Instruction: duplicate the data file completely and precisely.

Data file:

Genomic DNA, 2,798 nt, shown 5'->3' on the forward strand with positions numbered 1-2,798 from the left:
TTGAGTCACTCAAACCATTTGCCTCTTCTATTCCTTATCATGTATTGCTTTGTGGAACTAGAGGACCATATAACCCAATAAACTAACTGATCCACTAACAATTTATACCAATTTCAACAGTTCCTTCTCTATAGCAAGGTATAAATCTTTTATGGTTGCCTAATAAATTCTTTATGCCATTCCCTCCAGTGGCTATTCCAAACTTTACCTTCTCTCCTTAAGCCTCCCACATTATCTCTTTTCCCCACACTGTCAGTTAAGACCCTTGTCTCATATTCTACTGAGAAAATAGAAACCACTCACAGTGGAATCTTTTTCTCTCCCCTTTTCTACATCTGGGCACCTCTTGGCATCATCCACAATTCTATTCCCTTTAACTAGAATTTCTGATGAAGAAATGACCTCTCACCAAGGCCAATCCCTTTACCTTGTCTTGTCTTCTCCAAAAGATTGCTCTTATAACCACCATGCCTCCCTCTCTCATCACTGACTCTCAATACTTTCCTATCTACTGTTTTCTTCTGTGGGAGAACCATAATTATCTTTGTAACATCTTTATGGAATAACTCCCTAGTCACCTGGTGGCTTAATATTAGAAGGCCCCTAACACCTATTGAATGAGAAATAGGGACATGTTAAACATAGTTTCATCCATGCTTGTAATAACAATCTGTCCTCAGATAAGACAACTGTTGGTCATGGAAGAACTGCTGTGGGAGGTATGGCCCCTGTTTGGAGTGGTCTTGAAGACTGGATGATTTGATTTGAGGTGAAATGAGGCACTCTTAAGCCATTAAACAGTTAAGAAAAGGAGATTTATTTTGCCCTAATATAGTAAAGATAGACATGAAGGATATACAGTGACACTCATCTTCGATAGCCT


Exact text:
Genomic DNA, 2,798 nt, shown 5'->3' on the forward strand with positions numbered 1-2,798 from the left:
TTGAGTCACTCAAACCATTTGCCTCTTCTATTCCTTATCATGTATTGCTTTGTGGAACTAGAGGACCATATAACCCAATAAACTAACTGATCCACTAACAATTTATACCAATTTCAACAGTTCCTTCTCTATAGCAAGGTATAAATCTTTTATGGTTGCCTAATAAATTCTTTATGCCATTCCCTCCAGTGGCTATTCCAAACTTTACCTTCTCTCCTTAAGCCTCCCACATTATCTCTTTTCCCCACACTGTCAGTTAAGACCCTTGTCTCATATTCTACTGAGAAAATAGAAACCACTCACAGTGGAATCTTTTTCTCTCCCCTTTTCTACATCTGGGCACCTCTTGGCATCATCCACAATTCTATTCCCTTTAACTAGAATTTCTGATGAAGAAATGACCTCTCACCAAGGCCAATCCCTTTACCTTGTCTTGTCTTCTCCAAAAGATTGCTCTTATAACCACCATGCCTCCCTCTCTCATCACTGACTCTCAATACTTTCCTATCTACTGTTTTCTTCTGTGGGAGAACCATAATTATCTTTGTAACATCTTTATGGAATAACTCCCTAGTCACCTGGTGGCTTAATATTAGAAGGCCCCTAACACCTATTGAATGAGAAATAGGGACATGTTAAACATAGTTTCATCCATGCTTGTAATAACAATCTGTCCTCAGATAAGACAACTGTTGGTCATGGAAGAACTGCTGTGGGAGGTATGGCCCCTGTTTGGAGTGGTCTTGAAGACTGGATGATTTGATTTGAGGTGAAATGAGGCACTCTTAAGCCATTAAACAGTTAAGAAAAGGAGATTTATTTTGCCCTAATATAGTAAAGATAGACATGAAGGATATACAGTGACACTCATCTTCGATAGCCT